Sunday, 28 June 2015


Decency, a down-to-earth, yet vague concept; a dimension of human morality, a backbone of civilised society. So understandable, yet enough intricate to give you a hard time in coming up with a comprehensive (decent) definition of it. Oddly enough, on the blog before today I posted seven other posts tagged decency; their content could help bring us closer to what the concept of decency may revolve around:
- watching one’s tongue,
- not shunning responsibility for one’s missteps,
- not duping fellow men,
- paying somebody for work they do for you,
- laying off staff “gently”,
­- workings of rotten financial sector,
- giving back money you have been lent.
The list above contains some odd criteria scattered and picked out from the universe of standards of decency.

So what makes you a decent man?
- They way you treat other people?
- Whether you follow ethical principles, either those universal, or those set by the religious beliefs, e.g. ten commandments?
- Whether you obey the law?
- Whether you sympathise with other people and ask yourself how would you feel, if you were in that skin?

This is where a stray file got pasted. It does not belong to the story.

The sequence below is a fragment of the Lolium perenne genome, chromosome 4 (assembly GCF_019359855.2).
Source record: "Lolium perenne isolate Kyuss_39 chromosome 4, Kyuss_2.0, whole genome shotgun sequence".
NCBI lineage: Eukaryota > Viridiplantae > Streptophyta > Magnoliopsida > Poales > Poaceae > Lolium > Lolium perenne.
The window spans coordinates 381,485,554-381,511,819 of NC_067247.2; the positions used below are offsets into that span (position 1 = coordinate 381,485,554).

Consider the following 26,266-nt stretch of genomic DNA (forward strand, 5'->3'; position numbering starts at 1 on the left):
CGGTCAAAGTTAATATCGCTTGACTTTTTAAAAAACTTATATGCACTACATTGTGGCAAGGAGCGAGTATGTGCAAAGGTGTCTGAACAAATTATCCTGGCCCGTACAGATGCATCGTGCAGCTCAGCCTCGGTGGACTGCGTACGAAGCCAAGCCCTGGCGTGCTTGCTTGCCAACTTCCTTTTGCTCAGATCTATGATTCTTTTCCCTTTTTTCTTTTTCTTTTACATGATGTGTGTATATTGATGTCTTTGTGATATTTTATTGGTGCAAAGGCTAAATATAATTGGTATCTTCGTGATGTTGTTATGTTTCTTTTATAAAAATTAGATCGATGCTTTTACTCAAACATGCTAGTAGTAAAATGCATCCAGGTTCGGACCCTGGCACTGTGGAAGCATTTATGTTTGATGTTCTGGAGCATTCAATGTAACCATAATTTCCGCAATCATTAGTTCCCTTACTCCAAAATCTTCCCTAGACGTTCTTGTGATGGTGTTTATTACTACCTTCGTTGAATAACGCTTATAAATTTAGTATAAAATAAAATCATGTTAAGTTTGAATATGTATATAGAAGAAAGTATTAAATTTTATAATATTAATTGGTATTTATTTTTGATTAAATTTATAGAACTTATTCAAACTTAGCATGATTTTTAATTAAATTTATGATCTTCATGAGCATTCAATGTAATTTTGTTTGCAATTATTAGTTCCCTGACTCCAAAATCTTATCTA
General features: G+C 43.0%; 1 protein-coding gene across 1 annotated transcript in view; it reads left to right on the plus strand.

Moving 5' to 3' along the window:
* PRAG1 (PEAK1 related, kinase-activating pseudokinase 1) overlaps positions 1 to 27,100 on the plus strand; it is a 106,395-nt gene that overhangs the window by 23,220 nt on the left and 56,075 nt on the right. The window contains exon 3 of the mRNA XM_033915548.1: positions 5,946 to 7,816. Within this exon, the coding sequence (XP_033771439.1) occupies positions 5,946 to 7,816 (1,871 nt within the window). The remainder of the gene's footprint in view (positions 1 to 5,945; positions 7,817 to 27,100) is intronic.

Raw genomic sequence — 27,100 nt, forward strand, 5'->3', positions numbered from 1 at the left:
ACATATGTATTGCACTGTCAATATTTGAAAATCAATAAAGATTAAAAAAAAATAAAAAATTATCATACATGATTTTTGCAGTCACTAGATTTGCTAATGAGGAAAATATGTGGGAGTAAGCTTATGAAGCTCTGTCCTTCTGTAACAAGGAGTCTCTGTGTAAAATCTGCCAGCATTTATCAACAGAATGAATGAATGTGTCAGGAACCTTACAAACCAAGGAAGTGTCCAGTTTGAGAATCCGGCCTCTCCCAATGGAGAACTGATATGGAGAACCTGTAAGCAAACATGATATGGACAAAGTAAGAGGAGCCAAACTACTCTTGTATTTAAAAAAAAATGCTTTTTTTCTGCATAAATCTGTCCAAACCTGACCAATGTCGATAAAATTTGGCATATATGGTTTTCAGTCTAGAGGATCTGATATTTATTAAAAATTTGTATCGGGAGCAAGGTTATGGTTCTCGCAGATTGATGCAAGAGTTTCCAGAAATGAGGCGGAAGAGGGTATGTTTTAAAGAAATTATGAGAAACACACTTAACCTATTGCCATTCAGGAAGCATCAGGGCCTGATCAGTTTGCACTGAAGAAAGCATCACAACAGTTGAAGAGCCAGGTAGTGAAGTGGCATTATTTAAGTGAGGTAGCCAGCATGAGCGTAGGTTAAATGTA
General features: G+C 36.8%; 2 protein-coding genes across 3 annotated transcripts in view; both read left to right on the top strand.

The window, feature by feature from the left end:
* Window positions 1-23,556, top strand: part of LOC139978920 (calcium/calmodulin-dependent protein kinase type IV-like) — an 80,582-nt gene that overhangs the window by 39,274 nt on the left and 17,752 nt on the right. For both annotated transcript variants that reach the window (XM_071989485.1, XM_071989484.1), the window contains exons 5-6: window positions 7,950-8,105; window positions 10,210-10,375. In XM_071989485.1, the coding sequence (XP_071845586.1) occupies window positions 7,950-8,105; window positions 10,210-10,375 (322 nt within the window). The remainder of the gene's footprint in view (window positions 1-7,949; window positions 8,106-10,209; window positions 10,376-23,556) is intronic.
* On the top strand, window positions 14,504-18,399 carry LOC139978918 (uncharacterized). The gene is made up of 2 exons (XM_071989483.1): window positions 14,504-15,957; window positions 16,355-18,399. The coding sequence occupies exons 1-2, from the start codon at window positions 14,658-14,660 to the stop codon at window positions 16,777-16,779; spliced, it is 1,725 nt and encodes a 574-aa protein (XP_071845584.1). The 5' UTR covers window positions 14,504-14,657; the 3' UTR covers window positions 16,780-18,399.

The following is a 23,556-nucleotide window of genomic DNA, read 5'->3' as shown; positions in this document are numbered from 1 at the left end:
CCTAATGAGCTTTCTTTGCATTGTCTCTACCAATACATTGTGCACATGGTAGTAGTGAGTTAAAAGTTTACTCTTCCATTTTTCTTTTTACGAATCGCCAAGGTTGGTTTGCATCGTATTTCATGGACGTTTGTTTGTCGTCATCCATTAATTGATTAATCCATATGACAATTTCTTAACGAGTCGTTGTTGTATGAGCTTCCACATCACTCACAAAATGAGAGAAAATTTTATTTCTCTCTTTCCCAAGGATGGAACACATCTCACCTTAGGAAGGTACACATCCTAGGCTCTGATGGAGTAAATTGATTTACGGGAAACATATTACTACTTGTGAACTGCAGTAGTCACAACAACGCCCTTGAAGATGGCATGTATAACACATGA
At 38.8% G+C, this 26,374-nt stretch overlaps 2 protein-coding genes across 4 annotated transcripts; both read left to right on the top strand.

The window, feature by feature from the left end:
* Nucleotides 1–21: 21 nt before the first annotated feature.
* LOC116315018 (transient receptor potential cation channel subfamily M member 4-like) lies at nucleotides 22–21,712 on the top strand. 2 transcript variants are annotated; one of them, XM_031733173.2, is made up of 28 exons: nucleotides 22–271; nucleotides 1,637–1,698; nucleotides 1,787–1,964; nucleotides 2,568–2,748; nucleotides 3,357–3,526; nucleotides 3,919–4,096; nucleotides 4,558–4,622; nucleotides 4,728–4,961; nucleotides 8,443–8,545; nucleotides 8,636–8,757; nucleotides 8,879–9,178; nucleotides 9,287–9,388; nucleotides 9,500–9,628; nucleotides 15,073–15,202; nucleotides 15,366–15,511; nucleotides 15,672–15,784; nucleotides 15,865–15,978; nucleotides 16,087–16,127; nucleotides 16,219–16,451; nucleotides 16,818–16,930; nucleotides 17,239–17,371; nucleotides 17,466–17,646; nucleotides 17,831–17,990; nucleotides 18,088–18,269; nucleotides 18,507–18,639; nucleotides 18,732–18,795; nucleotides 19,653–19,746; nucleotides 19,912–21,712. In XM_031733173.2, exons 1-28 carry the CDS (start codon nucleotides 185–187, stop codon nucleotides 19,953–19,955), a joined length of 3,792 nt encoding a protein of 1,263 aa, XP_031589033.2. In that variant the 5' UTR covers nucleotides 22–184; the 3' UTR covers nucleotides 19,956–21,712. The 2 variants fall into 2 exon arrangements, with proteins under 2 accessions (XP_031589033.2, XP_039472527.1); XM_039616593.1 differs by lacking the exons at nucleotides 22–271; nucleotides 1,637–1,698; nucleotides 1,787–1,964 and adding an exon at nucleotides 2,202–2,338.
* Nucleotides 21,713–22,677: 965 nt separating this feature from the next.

- Whether you simply can look yourself in the eyes in the mirror and admit you have not hurt anyone?

What instils decency in you?
- Parents and immediate relatives over the course of upbringing? Definitely in the formative years a human can be shaped, the older one grows, the harder to eradicate bad habits and seed good ones.
- Or maybe it runs in the genes? Examples of children of evil people adopted by decent families and whose new parents’ effort to bring them up failed bear this out?
- Is it inculcated by other institutions that shape humans, with primary credit here to schooling and the Church?
- Or maybe the so-called “moral spine”, for some less, for some more supple, has some other origins?

Decency is indispensably linked and interlaced with other concepts, such as…
- Conscience, something I would define has a black box which stores a memory of all misdeeds of a human. The misdeeds are to be a burden for a human, one is meant to feel bad after a wrong-doing; conscience’s role is to ensure it?
- Embarrassment, a state of feeling uncomfortably with a situation or one’s own or someone else’s behaviour. Embarrassment reminds us falling out of generally accepted norms in several cases should cause us discomfort and would not help us win respect from other people. Fear of embarrassment might preclude humans from doing things they would be ashamed of.
- So also the shame, a strong feeling, causing not just discomfort, but a strong desire to curl up and die, to erase a situation from one’s own and other people’s memory. Shame works after the fact, is an unpleasant feeling, yet it proves if after with hindsight a human realises they had done something bad, shame might work as a stabiliser of a human psyche.
- Remorse, having it means feeling guilty for one’s misdeeds, wanting to make up for the wrong, atone for it, apologise to those hurt by one’s behaviour.